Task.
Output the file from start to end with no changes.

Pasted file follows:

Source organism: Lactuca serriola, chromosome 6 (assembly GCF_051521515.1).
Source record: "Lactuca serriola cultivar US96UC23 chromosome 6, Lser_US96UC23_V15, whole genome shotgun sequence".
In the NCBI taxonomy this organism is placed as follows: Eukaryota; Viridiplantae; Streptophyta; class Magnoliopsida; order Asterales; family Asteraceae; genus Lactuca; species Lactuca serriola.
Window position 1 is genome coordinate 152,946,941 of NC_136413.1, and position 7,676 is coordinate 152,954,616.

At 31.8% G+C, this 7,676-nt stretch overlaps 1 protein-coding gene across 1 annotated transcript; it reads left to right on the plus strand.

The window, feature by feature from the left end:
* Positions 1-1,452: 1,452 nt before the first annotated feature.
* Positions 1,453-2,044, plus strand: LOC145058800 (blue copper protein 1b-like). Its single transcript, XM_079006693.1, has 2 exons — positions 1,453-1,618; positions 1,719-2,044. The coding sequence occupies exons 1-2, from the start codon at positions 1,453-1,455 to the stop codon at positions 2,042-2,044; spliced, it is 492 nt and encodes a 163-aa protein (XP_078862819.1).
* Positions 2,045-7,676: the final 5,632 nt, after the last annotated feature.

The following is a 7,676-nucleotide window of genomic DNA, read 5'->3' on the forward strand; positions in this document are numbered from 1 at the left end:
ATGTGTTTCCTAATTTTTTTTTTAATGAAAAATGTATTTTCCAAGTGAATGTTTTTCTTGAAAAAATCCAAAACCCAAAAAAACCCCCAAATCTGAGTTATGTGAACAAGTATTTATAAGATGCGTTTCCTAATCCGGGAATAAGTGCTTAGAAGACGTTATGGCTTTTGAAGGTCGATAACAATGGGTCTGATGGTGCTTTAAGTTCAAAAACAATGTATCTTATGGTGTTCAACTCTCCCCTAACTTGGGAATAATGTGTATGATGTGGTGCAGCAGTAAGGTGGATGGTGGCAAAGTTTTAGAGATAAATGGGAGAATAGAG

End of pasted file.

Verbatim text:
Source organism: Lactuca serriola, chromosome 6 (assembly GCF_051521515.1).
Source record: "Lactuca serriola cultivar US96UC23 chromosome 6, Lser_US96UC23_V15, whole genome shotgun sequence".
In the NCBI taxonomy this organism is placed as follows: Eukaryota; Viridiplantae; Streptophyta; class Magnoliopsida; order Asterales; family Asteraceae; genus Lactuca; species Lactuca serriola.
Window position 1 is genome coordinate 152,946,941 of NC_136413.1, and position 7,676 is coordinate 152,954,616.

At 31.8% G+C, this 7,676-nt stretch overlaps 1 protein-coding gene across 1 annotated transcript; it reads left to right on the plus strand.

The window, feature by feature from the left end:
* Positions 1-1,452: 1,452 nt before the first annotated feature.
* Positions 1,453-2,044, plus strand: LOC145058800 (blue copper protein 1b-like). Its single transcript, XM_079006693.1, has 2 exons — positions 1,453-1,618; positions 1,719-2,044. The coding sequence occupies exons 1-2, from the start codon at positions 1,453-1,455 to the stop codon at positions 2,042-2,044; spliced, it is 492 nt and encodes a 163-aa protein (XP_078862819.1).
* Positions 2,045-7,676: the final 5,632 nt, after the last annotated feature.

The following is a 7,676-nucleotide window of genomic DNA, read 5'->3' on the forward strand; positions in this document are numbered from 1 at the left end:
ATGTGTTTCCTAATTTTTTTTTTAATGAAAAATGTATTTTCCAAGTGAATGTTTTTCTTGAAAAAATCCAAAACCCAAAAAAACCCCCAAATCTGAGTTATGTGAACAAGTATTTATAAGATGCGTTTCCTAATCCGGGAATAAGTGCTTAGAAGACGTTATGGCTTTTGAAGGTCGATAACAATGGGTCTGATGGTGCTTTAAGTTCAAAAACAATGTATCTTATGGTGTTCAACTCTCCCCTAACTTGGGAATAATGTGTATGATGTGGTGCAGCAGTAAGGTGGATGGTGGCAAAGTTTTAGAGATAAATGGGAGAATAGAG